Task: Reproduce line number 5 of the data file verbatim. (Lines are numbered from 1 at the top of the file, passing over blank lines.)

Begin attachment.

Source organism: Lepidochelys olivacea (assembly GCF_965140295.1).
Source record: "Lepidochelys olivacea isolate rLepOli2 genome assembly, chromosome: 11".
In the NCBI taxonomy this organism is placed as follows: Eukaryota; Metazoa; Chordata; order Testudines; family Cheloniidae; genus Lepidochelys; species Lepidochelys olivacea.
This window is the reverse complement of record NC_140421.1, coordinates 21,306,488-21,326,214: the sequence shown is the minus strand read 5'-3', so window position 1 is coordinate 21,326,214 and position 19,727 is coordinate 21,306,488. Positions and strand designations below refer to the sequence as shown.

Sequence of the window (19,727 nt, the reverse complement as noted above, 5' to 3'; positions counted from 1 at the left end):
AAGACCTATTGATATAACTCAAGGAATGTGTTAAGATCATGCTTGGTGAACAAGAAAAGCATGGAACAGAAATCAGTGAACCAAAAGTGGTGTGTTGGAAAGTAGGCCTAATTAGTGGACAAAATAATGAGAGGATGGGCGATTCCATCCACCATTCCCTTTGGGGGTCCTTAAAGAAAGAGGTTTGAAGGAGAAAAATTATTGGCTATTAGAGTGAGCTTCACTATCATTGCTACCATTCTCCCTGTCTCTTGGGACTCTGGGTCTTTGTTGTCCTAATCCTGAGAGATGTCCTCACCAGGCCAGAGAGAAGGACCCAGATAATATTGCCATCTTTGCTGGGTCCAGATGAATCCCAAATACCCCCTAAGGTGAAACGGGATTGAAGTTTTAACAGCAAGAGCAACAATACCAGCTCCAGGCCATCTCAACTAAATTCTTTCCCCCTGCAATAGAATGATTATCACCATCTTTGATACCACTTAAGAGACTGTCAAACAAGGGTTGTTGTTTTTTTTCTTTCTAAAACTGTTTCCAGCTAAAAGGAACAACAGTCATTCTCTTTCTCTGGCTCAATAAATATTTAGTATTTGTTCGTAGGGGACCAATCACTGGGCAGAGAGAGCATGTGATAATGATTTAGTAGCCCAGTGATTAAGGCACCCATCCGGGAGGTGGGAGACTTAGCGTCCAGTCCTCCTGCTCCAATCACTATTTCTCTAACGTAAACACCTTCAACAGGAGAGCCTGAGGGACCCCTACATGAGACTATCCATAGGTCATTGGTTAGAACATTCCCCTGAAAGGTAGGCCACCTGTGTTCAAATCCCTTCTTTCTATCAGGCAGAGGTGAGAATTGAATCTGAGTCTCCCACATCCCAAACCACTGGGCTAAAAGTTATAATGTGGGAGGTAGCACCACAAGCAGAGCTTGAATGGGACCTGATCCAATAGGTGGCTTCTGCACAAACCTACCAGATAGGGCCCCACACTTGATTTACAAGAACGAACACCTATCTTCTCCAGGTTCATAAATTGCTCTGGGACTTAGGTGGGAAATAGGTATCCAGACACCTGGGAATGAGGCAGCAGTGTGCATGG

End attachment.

Sequence of the window (19,727 nt, the reverse complement as noted above, 5' to 3'; positions counted from 1 at the left end):